An Argument for the Abolition of Legal Marriage


Ok, so before you give me an earful in the comments section about what a horrible person I am for suggesting this, please hear – or read – me out. I’m not against marriage; in fact, I’m happily married and hope to stay that way. I was also fortunate enough to be raised by my parents who were – and still are – married. What I’m putting forth here is an argument for abolishing state-sanctioned marriage.

Marriage, as an institution, has been around for a very long time, maybe even the beginning of time, depending on your religious beliefs. It has differences in format and meaning depending on the cultural or religious background, but it has served as a building block of families and societies. Some cultures allow men and women to choose their mates, while others have those choices handled by family or clan elders. In some cases, such as royalty, the unions are determined by needs or customs of the state.

Marriage was around when the United States was first founded, and has been in practice here ever since. However, up until more recently, it was generally handled by the church or other religious body of the couple in question. The government had little to do with marriage as an institution, at least on a federal level. That all changed with the Uniform Marriage and Marriage License Act of 1923, which provided for government sanction and regulation of marriage. Up until then, there were states that had their own spin on things, like interracial marriage in particular, but if you didn’t like the marriage laws in one state, you were free to move to a different one with laws more to your liking.

Fast forward to today, and you have opposing groups trying to define or redefine marriage to suit their beliefs and enlist the heavy hand of the federal government to do the enforcing. If you’re one of the winners, that’s fine, but on the losing end, you may be facing penalties for not getting in with the program. So, my suggestion is simple: get the government out of marriage altogether.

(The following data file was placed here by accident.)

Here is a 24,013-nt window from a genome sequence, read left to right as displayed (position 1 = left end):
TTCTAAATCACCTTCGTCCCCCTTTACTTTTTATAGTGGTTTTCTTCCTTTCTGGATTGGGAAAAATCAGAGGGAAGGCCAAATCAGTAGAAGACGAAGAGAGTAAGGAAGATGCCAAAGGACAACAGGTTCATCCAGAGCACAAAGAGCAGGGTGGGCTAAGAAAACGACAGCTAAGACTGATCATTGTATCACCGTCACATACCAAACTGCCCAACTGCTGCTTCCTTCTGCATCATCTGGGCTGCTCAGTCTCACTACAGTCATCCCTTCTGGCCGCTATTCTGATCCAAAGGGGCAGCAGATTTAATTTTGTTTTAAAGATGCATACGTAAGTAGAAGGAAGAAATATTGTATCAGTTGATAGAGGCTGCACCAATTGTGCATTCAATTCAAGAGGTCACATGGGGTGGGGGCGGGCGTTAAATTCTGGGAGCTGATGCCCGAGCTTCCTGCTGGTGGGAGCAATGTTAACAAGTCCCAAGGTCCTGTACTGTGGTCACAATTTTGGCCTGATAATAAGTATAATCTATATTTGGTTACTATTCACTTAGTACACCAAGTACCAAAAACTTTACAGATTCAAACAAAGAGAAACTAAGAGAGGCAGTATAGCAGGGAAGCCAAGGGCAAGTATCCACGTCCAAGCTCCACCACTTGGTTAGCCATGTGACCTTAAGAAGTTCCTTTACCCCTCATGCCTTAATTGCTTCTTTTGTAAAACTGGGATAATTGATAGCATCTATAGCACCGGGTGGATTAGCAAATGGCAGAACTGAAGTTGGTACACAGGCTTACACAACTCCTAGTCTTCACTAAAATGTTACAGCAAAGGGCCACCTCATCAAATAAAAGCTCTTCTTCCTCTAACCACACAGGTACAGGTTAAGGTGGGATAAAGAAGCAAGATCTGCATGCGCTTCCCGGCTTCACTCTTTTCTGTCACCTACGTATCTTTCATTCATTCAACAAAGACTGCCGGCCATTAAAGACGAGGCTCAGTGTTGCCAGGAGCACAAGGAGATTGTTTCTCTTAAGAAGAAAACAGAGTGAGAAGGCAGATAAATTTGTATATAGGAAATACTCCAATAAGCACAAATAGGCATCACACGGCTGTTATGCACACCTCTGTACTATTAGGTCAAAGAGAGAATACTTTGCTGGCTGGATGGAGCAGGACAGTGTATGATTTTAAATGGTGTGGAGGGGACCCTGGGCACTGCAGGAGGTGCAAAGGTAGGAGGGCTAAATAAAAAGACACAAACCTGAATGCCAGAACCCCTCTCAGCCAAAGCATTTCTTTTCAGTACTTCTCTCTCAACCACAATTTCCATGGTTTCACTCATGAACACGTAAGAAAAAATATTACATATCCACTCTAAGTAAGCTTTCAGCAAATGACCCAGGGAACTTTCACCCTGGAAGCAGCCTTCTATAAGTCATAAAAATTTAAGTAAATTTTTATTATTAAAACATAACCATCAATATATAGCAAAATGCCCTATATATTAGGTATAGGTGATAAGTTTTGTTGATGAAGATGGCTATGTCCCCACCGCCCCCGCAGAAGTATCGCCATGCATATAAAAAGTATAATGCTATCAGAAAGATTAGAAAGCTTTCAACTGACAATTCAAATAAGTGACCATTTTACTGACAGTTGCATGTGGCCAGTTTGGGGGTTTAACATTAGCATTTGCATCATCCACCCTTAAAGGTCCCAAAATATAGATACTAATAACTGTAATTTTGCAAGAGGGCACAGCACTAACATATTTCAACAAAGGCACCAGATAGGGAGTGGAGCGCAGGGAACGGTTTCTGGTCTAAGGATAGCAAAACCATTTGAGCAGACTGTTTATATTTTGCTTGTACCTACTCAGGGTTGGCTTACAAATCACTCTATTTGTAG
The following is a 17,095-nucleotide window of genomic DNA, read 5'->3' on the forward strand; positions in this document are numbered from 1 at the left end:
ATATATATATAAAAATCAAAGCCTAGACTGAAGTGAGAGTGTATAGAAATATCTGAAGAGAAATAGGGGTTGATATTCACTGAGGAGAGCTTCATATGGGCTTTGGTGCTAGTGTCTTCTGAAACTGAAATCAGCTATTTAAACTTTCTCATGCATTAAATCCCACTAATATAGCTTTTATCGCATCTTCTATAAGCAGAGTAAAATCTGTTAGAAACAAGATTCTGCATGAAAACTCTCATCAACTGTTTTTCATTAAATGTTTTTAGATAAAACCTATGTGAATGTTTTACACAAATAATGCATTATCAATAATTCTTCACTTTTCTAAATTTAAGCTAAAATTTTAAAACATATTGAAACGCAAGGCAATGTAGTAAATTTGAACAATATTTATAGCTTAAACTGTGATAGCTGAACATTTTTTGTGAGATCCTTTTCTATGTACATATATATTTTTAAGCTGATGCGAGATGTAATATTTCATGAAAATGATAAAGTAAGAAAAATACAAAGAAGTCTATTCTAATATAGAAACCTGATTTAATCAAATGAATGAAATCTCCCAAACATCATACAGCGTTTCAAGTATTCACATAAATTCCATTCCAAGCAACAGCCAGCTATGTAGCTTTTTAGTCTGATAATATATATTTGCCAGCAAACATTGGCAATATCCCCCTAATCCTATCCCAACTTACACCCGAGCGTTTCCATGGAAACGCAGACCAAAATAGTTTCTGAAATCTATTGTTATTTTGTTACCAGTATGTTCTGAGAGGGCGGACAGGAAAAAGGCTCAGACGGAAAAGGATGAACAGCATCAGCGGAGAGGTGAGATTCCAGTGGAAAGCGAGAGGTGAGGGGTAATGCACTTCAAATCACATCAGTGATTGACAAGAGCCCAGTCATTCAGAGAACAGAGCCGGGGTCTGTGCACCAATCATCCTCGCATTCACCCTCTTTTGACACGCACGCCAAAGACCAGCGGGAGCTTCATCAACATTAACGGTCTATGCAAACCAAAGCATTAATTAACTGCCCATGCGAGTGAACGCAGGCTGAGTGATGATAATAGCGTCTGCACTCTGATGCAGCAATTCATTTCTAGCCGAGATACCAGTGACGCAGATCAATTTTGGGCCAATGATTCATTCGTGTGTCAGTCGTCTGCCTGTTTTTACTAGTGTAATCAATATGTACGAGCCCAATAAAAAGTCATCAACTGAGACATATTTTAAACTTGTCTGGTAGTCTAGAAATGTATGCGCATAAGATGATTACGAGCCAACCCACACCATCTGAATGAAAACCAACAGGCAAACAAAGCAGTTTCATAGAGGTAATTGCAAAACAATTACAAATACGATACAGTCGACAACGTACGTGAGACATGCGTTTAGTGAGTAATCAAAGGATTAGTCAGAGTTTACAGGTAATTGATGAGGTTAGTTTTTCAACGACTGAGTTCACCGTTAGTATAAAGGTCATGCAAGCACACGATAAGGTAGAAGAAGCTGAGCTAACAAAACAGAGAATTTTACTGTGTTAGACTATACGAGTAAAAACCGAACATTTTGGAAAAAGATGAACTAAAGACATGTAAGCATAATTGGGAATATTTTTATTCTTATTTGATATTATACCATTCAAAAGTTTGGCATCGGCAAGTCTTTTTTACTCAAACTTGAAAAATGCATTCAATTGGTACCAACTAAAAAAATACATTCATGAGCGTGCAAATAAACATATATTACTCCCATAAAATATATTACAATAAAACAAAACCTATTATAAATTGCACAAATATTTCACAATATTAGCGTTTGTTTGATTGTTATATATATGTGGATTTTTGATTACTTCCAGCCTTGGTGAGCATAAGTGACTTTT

People of different religious or cultural backgrounds can get married or not, according to the dictates of their own traditions or beliefs. You can add in some limitations, like protections for minors and penalties for marriages that subvert immigration laws, but otherwise let it return to the religious or cultural experience that it was before the government decided to regulate it. Similar to how money could be inherited before 1923, and wills and healthcare powers of attorney can still be designated as a person desires.

As for taxes, the tax code is too complicated anyway, and many times people do not report their marital status if it is more advantageous to file as single. Some immigrant communities recognize a cultural marriage that is not legally recognized, but works in practicality like one, only without the marriage penalties of the tax codes. Taxes can revert to the old form of reporting individual income and paying taxes on it, without all the loopholes and deductions. Any money lost from family deductions can be saved by not having to pay excessive fees for tax preparation every year. Plus, there’s the added benefit of not having to pay for a marriage license, or for ministers to have to be licensed and regulated by the government to perform marriages.

Like I said in the title, this is just an argument for getting the government out of marriage; just something to think about.

* Christine Luc is a mother, chiropractor, and small business owner. When she’s not ranting about government or conspiracy theories, she’s wishing that she was.

Photo: We Are Change

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  1. Very nice, I think you completely nailed it. Another concern that I think your solution would address is the issue of gay marriage. Homosexuals will retain their right to live as they please, and employers with religious convictions that oppose such a lifestyle won’t be forced to fund such unions in the form of health benefits.

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